While some servicemen suffered symptoms immediately or soon afterwards, for others it was a different story. They appeared to be fine for decades before developing cancers and other rare diseases. Over time, as dots were joined, many veterans became convinced these illnesses and disabilities were related to their exposure to nuclear radiation, but questions and concerns were met with silence and denial.
The British Nuclear Tests Veterans’ Association (BNTVA) is the premier UK charity representing people who have worked with or alongside radioactive material for the benefit of this nation, campaigning for recognition and restitution, as well as sharing its knowledge and heritage. The veterans’ bid to be recognised by the European Court of Human Rights was denied in 1998, which said it had no jurisdiction in the case.
Progress, but no resolution
Then in 1999, researcher Sue Rabbitt Roff at the University of Dundee surveyed 2,500 veterans and their children, reporting unusually high rates of infertility and birth defects. Britain’s Sunday Mirror newspaper took on the veterans’ case in their Justice for Nuke Vets campaign led by columnist Richard Stott (1943–2007). The government continued to deny any links between the veterans’ health and radiation exposure.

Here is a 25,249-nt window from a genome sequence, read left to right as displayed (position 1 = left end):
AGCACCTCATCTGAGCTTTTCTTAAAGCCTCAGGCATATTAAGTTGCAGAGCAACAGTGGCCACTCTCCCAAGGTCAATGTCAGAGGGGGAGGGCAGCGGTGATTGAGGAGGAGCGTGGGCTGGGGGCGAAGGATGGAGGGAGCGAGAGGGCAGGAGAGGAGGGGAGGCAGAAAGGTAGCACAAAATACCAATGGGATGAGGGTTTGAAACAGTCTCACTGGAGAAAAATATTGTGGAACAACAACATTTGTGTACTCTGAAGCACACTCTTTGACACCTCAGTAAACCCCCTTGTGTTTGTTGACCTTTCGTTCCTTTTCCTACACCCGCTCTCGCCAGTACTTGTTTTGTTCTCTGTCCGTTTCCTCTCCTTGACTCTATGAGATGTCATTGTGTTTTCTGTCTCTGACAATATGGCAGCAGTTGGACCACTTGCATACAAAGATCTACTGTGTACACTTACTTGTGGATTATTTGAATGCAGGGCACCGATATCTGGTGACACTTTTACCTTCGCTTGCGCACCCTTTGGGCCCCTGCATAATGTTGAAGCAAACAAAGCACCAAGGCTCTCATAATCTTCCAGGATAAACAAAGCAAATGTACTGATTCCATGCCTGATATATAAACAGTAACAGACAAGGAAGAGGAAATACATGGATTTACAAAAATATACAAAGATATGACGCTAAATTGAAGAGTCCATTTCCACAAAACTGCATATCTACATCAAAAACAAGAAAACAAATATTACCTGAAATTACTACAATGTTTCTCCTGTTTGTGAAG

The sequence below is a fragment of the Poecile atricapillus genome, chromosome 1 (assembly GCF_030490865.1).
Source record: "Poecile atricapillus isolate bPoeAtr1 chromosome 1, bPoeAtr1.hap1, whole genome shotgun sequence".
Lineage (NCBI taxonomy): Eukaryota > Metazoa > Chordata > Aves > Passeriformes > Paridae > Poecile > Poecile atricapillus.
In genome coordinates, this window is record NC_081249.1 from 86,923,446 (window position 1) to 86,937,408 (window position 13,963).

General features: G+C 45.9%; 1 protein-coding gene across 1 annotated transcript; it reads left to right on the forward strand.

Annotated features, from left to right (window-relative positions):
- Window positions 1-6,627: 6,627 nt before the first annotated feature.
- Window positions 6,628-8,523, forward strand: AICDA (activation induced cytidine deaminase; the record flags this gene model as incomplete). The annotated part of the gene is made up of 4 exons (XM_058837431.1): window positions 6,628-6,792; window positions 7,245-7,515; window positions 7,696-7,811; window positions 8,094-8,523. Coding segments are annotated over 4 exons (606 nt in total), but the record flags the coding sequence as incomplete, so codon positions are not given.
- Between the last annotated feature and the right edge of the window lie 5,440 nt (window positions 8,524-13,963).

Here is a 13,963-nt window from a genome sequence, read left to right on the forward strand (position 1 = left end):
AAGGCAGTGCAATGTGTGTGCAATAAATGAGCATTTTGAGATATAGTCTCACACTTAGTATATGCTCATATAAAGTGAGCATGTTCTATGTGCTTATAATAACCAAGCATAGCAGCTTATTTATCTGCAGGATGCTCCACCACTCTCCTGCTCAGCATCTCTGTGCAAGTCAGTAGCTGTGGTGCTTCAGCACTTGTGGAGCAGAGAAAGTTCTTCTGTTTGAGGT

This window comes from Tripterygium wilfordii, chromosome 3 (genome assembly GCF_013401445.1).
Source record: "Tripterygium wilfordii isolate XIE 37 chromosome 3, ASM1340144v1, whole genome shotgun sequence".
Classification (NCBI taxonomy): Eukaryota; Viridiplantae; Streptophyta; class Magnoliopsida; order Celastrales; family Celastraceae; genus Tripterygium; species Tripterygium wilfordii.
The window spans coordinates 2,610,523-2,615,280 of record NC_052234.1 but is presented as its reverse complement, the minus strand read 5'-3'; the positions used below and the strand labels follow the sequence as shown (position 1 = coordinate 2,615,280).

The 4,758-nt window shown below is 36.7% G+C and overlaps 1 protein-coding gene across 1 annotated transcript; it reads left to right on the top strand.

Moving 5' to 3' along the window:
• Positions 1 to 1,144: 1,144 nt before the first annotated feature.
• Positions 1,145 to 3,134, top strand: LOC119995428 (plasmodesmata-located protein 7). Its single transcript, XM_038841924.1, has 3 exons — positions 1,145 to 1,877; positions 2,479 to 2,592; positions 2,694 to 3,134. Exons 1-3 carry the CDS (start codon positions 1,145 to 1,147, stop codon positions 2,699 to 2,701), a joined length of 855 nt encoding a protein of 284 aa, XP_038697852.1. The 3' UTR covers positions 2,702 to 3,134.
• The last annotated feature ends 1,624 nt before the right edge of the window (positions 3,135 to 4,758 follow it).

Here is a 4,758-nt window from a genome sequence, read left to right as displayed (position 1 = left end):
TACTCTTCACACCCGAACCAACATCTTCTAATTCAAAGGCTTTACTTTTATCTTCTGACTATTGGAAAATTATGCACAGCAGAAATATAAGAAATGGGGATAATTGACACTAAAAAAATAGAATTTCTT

In 2007 two scientific studies demonstrated links between the veterans’ exposure to nuclear radiation and health problems:
A Massey University study of New Zealand nuclear test veterans found genetic damage at three times the normal rate – comparable to victims of the Chernobyl nuclear accident.
An independent study by Green Audit looked at long-term effects of radiation exposure in British veterans and their families, finding significantly higher rates of miscarriages and stillbirths, infant deaths, childhood cancers, and inherited genetic deformities.
As a result of the studies, 700 New Zealand and UK veterans launched a class action lawsuit against the British government claiming NZ $36 million in damages. The Ministry of Defence countered with a statute of limitations defence.